Mike Holmes, Canada's most famous contractor, is urging native youth to get training to take advantage of growing job opportunities in the building trades.

Holmes was the keynote speaker Thursday at the 2014 Pathways event, Gathering Our Nations’ Youth for Trades.

Young aboriginals from across northern Alberta were on hand as Holmes laid out the career path open to them.

"We built this country," he told the gathering. "We need to keep fixing this country, and we need to continue this."

Holmes, who has worked with aboriginal youth in Canada for years, wants them to know a well-paying career is possible, though it might not come easily.

"The challenges that I've seen are really how to get in — how can I afford it?" Holmes said. "I say it's simple. If you want to do this, you can get in."

Welders, in particular, are in high demand in Alberta, and that's what drew Thalia Nelderis to learn the skill.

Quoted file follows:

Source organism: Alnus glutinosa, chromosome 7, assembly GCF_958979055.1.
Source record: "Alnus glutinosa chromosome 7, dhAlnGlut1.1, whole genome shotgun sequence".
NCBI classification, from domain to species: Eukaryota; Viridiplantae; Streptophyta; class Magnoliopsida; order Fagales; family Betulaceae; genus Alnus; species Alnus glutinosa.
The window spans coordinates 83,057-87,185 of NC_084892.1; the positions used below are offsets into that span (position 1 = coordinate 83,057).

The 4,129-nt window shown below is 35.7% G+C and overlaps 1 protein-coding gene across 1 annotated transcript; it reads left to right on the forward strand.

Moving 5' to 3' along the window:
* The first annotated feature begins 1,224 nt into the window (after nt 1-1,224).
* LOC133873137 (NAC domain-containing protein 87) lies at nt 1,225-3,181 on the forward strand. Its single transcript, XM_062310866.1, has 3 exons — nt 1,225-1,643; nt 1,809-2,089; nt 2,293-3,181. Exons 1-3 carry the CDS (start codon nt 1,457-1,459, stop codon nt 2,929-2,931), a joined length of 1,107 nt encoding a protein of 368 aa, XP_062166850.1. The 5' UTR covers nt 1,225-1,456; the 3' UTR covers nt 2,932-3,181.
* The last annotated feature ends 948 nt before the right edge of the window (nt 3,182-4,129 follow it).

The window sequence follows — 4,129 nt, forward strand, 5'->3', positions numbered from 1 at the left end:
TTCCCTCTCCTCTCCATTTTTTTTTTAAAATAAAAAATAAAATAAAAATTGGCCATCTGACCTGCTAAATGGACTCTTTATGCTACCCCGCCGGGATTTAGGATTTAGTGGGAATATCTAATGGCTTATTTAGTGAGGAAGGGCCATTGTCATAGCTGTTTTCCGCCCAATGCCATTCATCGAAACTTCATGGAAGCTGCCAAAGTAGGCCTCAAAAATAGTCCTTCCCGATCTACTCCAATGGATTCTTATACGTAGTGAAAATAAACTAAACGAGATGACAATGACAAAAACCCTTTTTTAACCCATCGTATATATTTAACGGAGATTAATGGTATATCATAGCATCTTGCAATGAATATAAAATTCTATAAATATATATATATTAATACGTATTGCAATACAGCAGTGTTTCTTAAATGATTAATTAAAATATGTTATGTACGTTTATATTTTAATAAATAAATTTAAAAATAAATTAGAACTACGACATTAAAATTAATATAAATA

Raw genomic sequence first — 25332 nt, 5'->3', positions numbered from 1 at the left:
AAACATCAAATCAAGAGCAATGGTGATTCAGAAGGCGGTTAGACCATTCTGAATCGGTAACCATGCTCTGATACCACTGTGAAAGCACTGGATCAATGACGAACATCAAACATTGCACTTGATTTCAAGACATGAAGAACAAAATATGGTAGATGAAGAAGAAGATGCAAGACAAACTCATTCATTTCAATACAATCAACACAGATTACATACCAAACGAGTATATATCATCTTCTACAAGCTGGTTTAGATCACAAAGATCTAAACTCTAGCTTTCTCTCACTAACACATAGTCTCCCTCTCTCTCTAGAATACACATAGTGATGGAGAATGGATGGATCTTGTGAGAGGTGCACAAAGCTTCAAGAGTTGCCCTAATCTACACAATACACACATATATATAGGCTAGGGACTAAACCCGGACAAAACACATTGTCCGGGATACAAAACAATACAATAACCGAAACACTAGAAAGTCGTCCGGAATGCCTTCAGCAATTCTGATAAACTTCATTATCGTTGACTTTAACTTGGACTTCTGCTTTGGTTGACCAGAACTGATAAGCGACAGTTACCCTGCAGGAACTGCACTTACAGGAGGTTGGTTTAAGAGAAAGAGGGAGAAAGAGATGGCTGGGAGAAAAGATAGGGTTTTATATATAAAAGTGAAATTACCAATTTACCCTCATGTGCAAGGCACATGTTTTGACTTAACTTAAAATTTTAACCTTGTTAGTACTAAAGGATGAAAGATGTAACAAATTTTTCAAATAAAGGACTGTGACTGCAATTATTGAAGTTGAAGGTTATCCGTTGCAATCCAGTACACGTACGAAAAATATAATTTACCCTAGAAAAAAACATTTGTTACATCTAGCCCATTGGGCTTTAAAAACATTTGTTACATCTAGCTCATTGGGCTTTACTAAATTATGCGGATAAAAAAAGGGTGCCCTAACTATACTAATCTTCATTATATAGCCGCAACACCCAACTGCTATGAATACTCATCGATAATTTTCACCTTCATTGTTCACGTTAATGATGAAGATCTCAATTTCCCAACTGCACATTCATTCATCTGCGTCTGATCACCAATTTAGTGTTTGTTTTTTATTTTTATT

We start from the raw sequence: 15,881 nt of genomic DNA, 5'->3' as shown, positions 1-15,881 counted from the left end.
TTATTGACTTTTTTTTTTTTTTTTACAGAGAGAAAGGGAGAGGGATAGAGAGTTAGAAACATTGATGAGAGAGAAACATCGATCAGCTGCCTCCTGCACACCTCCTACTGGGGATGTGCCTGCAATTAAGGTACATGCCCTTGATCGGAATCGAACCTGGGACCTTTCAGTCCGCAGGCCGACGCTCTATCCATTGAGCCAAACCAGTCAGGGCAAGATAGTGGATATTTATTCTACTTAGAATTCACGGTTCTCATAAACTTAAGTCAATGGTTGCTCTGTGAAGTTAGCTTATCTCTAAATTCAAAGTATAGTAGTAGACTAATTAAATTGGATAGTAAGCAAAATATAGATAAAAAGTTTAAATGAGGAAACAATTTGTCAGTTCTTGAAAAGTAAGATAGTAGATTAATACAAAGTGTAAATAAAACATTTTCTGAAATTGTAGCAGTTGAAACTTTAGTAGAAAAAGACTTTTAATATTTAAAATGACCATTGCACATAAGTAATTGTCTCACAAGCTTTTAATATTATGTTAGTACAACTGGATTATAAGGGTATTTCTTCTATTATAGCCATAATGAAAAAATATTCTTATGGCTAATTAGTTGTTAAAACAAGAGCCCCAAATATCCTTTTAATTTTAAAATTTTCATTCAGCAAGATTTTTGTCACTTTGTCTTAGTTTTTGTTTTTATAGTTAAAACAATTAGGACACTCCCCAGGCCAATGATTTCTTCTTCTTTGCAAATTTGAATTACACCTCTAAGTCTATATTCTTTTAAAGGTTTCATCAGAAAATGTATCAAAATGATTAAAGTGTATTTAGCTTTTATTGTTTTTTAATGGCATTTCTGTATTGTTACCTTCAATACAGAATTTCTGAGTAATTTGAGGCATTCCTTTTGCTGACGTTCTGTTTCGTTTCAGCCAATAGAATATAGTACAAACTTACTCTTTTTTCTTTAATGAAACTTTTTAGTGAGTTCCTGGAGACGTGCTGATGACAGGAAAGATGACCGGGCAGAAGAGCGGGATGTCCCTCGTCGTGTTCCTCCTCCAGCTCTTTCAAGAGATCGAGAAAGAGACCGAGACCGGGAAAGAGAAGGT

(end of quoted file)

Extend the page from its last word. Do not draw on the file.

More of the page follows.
"I think it's a good career path to go down," Nelderis told CBC News, "and you can always fall back on your ticket."

Nelderis said she was inspired to learn the skill by an aunt who welds, adding schools too often push academic studies over trades.

Business owners say they need young skilled workers, and that work fairs like Pathways will bring in a new generation of aboriginal tradespeople.

"We have a huge resource of young people right now who are coming into the workforce, who are doing good in the workforce," one businessman said.

Nelderis hopes to weld someday beside an aboriginal woman at a construction site.

"I would love to see more aboriginal youth get into the trades," she said. "It would be a beautiful sight to see."

With files from Scott Fralick